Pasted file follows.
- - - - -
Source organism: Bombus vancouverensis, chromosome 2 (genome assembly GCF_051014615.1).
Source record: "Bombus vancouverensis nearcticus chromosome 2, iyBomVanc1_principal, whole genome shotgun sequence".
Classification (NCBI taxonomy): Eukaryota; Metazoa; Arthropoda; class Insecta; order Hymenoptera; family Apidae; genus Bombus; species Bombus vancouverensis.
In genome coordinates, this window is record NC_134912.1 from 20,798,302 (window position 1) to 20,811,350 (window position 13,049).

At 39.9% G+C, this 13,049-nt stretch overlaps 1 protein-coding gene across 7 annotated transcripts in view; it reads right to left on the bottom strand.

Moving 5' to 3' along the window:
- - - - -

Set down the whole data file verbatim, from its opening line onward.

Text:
Source organism: Bombus vancouverensis, chromosome 2 (genome assembly GCF_051014615.1).
Source record: "Bombus vancouverensis nearcticus chromosome 2, iyBomVanc1_principal, whole genome shotgun sequence".
Classification (NCBI taxonomy): Eukaryota; Metazoa; Arthropoda; class Insecta; order Hymenoptera; family Apidae; genus Bombus; species Bombus vancouverensis.
In genome coordinates, this window is record NC_134912.1 from 20,798,302 (window position 1) to 20,811,350 (window position 13,049).

At 39.9% G+C, this 13,049-nt stretch overlaps 1 protein-coding gene across 7 annotated transcripts in view; it reads right to left on the bottom strand.

Moving 5' to 3' along the window: